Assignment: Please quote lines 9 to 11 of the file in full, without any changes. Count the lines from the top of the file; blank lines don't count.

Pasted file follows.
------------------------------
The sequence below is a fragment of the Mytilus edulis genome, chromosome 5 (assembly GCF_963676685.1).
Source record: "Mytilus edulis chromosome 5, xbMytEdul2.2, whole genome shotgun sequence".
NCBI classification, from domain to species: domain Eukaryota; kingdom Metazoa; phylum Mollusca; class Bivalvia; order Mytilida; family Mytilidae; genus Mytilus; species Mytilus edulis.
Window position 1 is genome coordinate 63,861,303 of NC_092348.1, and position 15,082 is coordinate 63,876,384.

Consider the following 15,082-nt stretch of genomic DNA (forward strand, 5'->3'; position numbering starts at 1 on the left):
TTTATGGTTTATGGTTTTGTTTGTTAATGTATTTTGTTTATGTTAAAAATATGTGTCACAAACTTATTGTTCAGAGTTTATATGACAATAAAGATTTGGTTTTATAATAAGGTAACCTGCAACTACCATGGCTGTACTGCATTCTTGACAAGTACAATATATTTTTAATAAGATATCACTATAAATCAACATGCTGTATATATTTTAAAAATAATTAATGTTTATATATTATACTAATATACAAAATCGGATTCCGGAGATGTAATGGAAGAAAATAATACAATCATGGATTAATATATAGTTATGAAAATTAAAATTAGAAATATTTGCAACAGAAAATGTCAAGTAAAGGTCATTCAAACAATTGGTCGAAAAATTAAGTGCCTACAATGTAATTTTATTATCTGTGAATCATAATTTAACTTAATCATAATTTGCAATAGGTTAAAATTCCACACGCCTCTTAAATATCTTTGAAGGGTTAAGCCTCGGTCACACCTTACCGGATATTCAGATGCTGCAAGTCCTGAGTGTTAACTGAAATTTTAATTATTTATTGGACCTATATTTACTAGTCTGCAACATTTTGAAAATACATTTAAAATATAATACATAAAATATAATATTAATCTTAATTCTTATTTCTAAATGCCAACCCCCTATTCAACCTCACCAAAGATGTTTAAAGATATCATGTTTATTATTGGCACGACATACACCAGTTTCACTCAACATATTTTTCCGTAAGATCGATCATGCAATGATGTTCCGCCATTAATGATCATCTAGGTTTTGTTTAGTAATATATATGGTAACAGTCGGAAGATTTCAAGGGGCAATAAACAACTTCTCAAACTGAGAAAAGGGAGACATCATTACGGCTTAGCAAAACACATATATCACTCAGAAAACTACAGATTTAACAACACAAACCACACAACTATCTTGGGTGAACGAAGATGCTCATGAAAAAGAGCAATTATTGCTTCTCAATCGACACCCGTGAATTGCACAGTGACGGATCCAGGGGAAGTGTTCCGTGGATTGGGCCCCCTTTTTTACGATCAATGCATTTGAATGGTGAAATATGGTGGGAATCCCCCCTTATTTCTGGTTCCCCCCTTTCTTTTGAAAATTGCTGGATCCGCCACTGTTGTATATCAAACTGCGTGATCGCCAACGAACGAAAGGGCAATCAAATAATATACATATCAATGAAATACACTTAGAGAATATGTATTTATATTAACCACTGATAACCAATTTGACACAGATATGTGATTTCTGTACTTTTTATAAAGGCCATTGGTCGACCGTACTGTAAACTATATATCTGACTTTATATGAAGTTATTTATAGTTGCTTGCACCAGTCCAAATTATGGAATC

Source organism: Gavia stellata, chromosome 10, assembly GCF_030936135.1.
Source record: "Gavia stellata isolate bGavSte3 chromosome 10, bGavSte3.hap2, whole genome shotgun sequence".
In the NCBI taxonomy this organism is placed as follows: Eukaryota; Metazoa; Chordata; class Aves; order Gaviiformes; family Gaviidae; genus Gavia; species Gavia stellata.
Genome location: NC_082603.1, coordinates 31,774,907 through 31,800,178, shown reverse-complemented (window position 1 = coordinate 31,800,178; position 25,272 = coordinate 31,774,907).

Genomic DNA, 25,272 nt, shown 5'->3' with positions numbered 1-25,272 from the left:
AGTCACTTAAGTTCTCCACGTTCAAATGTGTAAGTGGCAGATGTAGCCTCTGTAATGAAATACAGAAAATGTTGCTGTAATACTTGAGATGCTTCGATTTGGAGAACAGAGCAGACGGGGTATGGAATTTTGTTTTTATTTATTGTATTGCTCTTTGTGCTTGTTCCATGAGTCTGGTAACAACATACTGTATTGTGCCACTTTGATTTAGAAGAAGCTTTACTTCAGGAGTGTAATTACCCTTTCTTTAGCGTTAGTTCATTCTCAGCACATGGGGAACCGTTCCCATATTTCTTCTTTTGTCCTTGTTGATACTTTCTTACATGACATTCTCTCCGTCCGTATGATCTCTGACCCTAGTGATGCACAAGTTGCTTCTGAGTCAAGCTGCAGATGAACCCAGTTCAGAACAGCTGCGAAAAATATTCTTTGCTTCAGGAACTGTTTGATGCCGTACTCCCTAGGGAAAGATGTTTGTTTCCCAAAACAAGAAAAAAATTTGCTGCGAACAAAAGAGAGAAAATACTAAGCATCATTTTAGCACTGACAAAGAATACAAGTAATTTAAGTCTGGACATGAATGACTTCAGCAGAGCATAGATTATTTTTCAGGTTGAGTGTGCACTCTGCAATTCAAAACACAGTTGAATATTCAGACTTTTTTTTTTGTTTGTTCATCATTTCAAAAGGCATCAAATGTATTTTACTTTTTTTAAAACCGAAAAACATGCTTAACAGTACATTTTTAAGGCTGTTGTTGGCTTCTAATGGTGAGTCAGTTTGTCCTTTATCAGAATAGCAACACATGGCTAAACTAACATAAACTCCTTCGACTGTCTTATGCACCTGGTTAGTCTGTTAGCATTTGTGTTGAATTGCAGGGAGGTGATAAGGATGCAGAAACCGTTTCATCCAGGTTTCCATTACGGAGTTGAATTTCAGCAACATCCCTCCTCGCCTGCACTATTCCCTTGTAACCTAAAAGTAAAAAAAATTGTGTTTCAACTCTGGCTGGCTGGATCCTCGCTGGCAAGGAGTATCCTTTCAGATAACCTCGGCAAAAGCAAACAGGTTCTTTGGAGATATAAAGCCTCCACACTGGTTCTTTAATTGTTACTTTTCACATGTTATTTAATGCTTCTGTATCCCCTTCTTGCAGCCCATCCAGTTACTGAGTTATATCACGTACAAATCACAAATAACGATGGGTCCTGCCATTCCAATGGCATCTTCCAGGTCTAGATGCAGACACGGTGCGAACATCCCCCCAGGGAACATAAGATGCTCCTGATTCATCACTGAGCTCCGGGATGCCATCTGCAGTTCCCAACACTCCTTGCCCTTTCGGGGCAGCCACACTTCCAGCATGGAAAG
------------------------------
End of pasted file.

In the NCBI taxonomy this organism is placed as follows: Eukaryota; Metazoa; Chordata; class Aves; order Gaviiformes; family Gaviidae; genus Gavia; species Gavia stellata.
Genome location: NC_082603.1, coordinates 31,774,907 through 31,800,178, shown reverse-complemented (window position 1 = coordinate 31,800,178; position 25,272 = coordinate 31,774,907).

Genomic DNA, 25,272 nt, shown 5'->3' with positions numbered 1-25,272 from the left: